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Neoclassicism / Classical Revival Architecture 1900-1920

Neoclassical architecture    
  1. Lincoln, IL. County courthouse. 2. Las Vegas, NM. Bank building.
3. University of Illinois campus, Urbana, IL. 4. Lewistown, PA. 5. Roswell, NM. Chavez county courthouse.
6. Lewistown, PA. The Embassy Theater, c.1926 7. Bisbee/Warren, AZ. House with Neoclassical portico 8. Madison, IN. City Hall.
9. Williams, AZ. AT&SF Depot (with Harvey House). Renovated and used today by the revived Grand Canyon Railway. 10. Fresno, CA. Theater. 11. Kingman, AZ. County Courthouse.
12. Urbana, IL. University of Illinois campus. Davenport Hall, home of the Department of Geography.  San Antonio, TX. Monte Vista Historic District neighborhood. This seemed to be a very popular style during the 1920s, perhaps given San Antonio's southern cultural roots.  
Above photos copyright Dr. Tom Paradis (special thanks to)
Neoclassicism / Classical Revival

An American architectural movement based on the use of pure Roman and Greek forms, mainly in England and the U.S. in the early 20th cent.

A substyle is the Temple Front (facades derived from the temples of Greek and Roman antiquity).

The later, more refined stage of the Beaux-Arts tradition (1890-1920) influenced the last phase (1900-1920) of the classical revival in the United States.

Federal government buildings of the first half of the 20th century, e.g., the Capitol Building in Washington, D.C., owed much to the Beaux-Arts interpretation of classical design. In the late 19th and early 20th centuries, commissions for public buildings and grand houses of industrial moguls went to architects trained in the Beaux-Arts tradition. These architects generally produced academic designs based on classical or Renaissance precedents.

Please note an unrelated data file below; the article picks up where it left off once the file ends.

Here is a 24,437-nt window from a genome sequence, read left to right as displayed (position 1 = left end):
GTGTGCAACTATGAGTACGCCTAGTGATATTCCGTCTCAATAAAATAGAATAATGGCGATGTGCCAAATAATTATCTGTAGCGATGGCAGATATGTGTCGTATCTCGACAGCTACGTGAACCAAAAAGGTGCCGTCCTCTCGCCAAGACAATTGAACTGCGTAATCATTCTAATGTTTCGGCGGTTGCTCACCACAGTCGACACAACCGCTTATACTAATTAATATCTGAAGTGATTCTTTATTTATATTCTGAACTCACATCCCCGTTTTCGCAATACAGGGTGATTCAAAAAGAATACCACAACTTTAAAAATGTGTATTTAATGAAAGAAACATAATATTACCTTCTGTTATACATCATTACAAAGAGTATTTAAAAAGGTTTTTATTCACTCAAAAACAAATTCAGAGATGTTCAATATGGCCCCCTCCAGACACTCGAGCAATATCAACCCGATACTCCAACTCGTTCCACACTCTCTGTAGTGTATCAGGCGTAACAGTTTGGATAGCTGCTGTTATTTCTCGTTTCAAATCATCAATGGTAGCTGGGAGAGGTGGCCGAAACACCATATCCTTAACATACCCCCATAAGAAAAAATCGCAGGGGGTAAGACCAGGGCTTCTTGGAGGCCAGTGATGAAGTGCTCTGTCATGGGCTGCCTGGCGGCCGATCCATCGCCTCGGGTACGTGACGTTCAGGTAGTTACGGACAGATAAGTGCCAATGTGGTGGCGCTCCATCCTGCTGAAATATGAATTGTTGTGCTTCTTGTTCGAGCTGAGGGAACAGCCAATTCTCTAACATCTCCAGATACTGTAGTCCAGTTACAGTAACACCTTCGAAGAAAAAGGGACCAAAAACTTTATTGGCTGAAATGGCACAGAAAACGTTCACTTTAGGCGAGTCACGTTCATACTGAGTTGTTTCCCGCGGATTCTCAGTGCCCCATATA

One can distinguish between
-Neoclassicism (European) Late18th and 19th centuries
-Classical Revival /Jeffersonian Classicism / Roman Classicism 1790-1830
-Greek Revival 1820-1860
-Beaux Arts Classical Revival 1876 to 1930
-Neoclassicism / Classical Revival (American) 1900-1920

Symmetrically arranged buildings
Simple geometric forms
Monumental proportions
Colossal pedimented porticos flanked by a series of pilasters
Arch was not used
Enriched moldings are rare
Smooth surfaces
When windows are employed, they are large single-light sashes
Attic stories and parapets are popular
Statuary along the roof lines is never employed
During the late 1800s, European-trained architects designed highstyle period houses for the wealthy. Each period style identifies specifically with an architecture of an earlier period and place: either early American or European precedents. Several popular period styles are included on these web sites, though other, less common period styles also appeared. During this time (mostly between 1900 and 1929), accuracy of styles became important once again, unlike Queen Anne style, which borrowed from a variety of sources. Most Important, period styles look to the past for inspiration. The trend toward period architecture gained momentum from the 1893 Chicago World's Fair, the Columbian Exposition, where historical interpretations of European styles were encouraged. Simultaneous to the rise of period-style architecture, the modern era saw its beginnings with architects who were instead looking to the future, not the past, with more progressive, modernist styles. Thus defines the eclectic movement of the early 20th century, which consisted of a simultaneous and perhaps competing interest in both modern and historic architectural traditions.

Neoclassical (or Neoclassical Revival) became a dominant style for domestic buildings nationwide between 1900-1940s. It was directly inspired by the Beaux-Arts style and the Columbian Exposition (Chicago World's Fair, 1893). The style tends to include the features of: classical symmetry, full-height porch with columns and temple front, and various classical ornament such as dentil cornices. Basically, this is the revival of the Greek Revival style that dominated the first half of the 19th century..
Link- Special thanks to